The Cost of Removal by Titus Kaphar not only weighs the impact of generational oppression, but the inherent loss in attempting to erase the realities of history. There is a current debate circulating the nation as to whether or not public confederate monuments should be torn down or kept. Kaphar believes that it is possible to think beyond this “one or the other” method of problem solving in order to explore the nuances within the development of history. In his viewcan be amended in a way similar to that of the United States Constitution; by readdressing outdated procedures and values, the American people can continue to assert their values through the engagement of contemporary artists to create art that responds and confronts these public sculptures. In no way does the art “fix” a problematic past, but it can spark dialogue between those who will create the future. Learn more about the artwork here.
Vanessa German is an American sculptor, painter, writer, activist, performer, and poet based in the historic neighborhood of Homewood, in Pittsburgh, which has been the home to luminaries of jazz, art & literature from Billy Strayhorn, Ahmad Jamal, Tina Brewer, and John Edgar Wideman. Homewood has also been described by MSNBC as “The Most Dangerous Neighborhood in America.” German’s community is the driving force behind her work. As a citizen artist, she is a vigorous advocate for children, creating safe spaces for artmaking amid violence. In recent years, she launched the Art House where she hosts neighborhood children, women and families to create beauty through art and build self-esteem. Before German acquired the current Art House, she lived in another row house not far away. She would often work on her sculptures on the front porch where she could spread out with her tools and materials and enjoy the fresh air. Neighborhood kids would curiously watch, and eventually started to participate. German started sharing her materials and encouraging them to make art.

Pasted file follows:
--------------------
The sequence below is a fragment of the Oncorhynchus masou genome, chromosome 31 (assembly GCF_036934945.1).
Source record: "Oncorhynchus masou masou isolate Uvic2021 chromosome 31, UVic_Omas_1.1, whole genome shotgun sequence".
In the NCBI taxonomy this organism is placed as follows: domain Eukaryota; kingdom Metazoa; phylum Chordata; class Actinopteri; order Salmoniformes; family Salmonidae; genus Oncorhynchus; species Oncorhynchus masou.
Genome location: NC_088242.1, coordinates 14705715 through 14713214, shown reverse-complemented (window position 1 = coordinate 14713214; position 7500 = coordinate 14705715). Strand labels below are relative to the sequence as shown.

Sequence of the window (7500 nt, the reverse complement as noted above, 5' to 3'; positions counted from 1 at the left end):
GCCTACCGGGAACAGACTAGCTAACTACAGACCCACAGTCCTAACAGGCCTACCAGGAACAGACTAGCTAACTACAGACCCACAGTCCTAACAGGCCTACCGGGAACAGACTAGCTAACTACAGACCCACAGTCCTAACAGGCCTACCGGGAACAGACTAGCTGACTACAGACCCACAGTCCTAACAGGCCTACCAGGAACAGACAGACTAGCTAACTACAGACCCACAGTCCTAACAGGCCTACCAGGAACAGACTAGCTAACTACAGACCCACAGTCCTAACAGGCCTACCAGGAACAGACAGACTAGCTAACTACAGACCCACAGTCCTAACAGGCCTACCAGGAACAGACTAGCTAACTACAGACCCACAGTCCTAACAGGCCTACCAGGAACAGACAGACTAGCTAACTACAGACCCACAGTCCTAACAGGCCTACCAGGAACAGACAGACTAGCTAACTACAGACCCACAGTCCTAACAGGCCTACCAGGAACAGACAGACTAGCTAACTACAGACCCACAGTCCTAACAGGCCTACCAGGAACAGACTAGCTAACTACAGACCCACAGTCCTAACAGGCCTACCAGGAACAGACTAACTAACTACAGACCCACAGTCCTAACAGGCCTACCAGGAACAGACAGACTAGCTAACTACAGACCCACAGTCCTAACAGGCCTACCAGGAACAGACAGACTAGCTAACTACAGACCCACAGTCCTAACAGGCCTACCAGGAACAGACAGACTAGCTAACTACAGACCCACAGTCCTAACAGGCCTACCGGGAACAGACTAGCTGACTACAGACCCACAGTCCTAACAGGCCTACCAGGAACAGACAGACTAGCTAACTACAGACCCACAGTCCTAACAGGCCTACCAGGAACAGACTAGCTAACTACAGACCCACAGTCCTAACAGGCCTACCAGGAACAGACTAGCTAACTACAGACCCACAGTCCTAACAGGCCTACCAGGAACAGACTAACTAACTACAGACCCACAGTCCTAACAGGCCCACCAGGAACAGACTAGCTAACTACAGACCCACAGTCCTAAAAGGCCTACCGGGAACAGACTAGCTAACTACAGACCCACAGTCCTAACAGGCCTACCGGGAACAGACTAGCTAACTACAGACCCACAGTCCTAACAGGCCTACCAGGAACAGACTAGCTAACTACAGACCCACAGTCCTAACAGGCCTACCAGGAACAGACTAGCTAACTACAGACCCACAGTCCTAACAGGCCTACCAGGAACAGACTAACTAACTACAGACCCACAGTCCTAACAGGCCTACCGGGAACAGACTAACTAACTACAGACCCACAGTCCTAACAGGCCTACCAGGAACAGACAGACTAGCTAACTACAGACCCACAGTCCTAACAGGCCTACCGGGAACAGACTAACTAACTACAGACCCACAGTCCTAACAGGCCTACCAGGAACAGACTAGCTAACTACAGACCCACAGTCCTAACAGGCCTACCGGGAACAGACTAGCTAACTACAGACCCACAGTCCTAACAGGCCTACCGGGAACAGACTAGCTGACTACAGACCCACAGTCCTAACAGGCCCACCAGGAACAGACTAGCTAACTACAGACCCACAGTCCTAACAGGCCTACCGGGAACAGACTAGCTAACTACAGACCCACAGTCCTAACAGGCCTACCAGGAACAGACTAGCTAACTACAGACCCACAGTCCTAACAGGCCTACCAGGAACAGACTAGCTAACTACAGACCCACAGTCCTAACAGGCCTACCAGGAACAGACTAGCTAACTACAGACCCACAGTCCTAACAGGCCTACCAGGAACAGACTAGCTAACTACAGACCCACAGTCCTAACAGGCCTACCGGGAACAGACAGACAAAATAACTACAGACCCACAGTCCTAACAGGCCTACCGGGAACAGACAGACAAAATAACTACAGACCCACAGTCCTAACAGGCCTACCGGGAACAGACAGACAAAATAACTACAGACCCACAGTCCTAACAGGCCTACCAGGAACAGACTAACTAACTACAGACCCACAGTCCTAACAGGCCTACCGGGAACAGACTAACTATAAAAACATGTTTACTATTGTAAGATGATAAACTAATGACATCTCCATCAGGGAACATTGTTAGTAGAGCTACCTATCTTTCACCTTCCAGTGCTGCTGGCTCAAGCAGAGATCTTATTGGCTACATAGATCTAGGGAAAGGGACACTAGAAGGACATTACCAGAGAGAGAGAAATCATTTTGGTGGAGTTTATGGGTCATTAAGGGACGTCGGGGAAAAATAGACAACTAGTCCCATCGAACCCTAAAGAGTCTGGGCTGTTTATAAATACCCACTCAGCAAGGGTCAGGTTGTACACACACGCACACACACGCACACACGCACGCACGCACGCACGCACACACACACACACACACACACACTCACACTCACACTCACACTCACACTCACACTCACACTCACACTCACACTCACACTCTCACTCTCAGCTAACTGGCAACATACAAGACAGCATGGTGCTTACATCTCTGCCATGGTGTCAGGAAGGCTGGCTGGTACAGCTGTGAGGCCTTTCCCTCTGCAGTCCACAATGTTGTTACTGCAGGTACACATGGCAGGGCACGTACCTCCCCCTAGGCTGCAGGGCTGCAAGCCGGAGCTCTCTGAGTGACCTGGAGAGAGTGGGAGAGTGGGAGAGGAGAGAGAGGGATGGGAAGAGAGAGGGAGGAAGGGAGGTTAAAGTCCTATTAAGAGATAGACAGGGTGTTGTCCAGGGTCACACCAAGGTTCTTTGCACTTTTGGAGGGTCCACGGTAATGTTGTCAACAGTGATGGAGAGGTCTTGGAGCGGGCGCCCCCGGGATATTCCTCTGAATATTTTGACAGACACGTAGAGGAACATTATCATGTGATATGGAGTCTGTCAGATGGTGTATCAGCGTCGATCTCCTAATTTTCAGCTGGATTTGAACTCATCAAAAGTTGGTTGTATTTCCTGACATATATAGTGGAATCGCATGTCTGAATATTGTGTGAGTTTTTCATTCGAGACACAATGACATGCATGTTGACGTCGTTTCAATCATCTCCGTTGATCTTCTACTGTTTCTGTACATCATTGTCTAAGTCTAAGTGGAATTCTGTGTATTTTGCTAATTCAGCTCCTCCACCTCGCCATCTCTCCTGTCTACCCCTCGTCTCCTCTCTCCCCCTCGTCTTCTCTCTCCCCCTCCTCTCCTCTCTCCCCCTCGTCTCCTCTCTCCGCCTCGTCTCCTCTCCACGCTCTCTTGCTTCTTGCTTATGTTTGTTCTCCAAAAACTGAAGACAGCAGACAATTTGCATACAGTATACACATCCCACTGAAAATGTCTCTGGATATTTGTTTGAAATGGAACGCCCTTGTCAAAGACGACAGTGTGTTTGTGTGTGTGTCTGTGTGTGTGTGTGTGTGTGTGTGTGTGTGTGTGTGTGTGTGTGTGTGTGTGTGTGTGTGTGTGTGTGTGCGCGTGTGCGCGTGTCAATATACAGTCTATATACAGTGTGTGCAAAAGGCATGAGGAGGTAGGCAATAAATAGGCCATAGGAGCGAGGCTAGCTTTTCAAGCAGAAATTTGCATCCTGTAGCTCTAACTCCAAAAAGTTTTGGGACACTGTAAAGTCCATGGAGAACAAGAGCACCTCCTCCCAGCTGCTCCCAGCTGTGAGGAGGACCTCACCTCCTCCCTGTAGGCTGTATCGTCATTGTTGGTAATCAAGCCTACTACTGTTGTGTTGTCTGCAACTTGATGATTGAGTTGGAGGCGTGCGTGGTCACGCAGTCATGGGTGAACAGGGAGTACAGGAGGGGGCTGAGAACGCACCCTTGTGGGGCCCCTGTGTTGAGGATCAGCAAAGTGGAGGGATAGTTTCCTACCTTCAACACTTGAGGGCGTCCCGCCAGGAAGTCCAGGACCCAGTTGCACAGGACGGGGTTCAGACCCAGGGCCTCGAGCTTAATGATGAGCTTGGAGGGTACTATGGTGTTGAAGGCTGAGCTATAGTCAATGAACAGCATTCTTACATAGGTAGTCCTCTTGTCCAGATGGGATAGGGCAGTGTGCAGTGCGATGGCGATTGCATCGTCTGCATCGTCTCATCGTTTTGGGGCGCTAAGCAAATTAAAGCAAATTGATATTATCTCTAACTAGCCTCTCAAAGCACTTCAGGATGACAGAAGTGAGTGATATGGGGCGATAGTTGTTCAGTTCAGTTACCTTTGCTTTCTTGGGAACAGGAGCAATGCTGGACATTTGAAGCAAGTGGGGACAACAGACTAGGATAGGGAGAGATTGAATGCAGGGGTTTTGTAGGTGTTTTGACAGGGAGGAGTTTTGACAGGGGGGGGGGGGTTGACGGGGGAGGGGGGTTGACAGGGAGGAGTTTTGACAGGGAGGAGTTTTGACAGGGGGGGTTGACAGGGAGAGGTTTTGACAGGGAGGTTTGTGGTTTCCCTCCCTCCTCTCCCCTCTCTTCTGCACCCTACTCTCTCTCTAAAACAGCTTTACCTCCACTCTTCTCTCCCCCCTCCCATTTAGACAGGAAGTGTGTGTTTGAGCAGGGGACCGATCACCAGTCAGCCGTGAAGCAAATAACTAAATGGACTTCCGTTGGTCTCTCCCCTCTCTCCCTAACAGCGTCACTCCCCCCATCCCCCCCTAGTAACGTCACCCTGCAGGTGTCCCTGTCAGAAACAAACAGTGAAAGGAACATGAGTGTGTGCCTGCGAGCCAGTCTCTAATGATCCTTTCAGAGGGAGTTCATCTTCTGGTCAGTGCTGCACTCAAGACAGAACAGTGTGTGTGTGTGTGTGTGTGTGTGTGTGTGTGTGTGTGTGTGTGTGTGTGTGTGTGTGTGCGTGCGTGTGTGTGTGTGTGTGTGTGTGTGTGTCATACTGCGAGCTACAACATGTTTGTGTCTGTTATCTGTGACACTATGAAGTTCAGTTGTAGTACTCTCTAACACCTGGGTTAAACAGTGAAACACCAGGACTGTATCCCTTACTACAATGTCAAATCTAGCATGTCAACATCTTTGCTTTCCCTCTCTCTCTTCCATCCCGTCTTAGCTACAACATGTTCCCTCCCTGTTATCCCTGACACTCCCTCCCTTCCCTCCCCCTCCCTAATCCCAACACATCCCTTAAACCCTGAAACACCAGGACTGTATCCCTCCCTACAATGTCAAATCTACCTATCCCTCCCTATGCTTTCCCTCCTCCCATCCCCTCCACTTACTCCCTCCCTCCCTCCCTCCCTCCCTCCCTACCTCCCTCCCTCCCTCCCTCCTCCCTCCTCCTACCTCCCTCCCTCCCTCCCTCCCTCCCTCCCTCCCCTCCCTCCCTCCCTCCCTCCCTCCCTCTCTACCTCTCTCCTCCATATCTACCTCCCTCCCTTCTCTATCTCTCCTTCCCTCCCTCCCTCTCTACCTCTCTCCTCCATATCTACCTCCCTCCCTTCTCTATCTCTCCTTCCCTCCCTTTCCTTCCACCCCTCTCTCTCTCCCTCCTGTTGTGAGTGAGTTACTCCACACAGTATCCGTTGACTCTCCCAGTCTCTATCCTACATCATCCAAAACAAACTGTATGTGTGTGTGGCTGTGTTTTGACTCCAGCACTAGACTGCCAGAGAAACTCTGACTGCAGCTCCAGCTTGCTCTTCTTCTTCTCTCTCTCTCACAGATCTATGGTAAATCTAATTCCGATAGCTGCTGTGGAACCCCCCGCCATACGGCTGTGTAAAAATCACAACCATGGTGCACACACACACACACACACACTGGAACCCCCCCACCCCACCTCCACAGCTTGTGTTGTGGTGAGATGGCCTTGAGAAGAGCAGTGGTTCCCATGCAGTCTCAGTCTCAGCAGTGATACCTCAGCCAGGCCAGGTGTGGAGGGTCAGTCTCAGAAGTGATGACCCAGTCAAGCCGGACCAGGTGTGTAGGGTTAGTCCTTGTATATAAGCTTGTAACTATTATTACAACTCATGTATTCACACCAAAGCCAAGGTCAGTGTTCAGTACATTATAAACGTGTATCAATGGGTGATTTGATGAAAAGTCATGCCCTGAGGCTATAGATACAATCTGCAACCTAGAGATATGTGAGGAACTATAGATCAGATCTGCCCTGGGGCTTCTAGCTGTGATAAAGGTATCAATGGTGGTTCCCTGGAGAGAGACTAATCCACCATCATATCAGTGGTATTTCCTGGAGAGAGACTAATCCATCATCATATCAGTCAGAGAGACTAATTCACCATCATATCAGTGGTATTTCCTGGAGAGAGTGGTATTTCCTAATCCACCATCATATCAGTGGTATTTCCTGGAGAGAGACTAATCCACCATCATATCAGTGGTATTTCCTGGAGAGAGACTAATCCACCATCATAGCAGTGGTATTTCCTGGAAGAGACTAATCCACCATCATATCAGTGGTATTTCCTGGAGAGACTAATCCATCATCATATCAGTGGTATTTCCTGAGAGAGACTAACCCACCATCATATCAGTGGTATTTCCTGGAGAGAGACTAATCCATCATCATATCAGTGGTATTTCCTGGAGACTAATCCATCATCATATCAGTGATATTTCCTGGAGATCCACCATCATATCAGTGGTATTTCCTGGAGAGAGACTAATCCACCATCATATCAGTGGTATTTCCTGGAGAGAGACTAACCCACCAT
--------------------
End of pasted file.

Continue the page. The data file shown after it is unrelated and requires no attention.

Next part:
She also creates elaborate sculptures of African American “power figures” crafted from found objects that confront violence and systematic racism. Some of these sculptures were featured in the 2014 exhibition, State of the Art: Discovering American Art Now. Her work has been exhibited widely and is in collections all over the country. She has been featured on CBS Sunday Morning, NPR’s All Things Considered, andO Magazine. German will also be featured in a documentary film on State of the Art, debuting nationally on PBS in April, 2019.
German was recently named the recipient of the 2018 Don Tyson Prize! Learn more here.
Learn more about “Domino Players” (2008) by Willie Birch here.
Other Museum Way episodes include a conversation on artwork installation, a chat with our Eleven restaurant chef, a look into museum virtual reality, and more. Subscribe to the podcast to be notified whenever we post a new episode—more exciting episodes are coming soon!
Crystal Bridges Interpretation Manager Stace Treat is the host of Museum Way. Subscribe to be the first to listen, and head over to our social media channels to let us know what you’d like to hear on future episodes.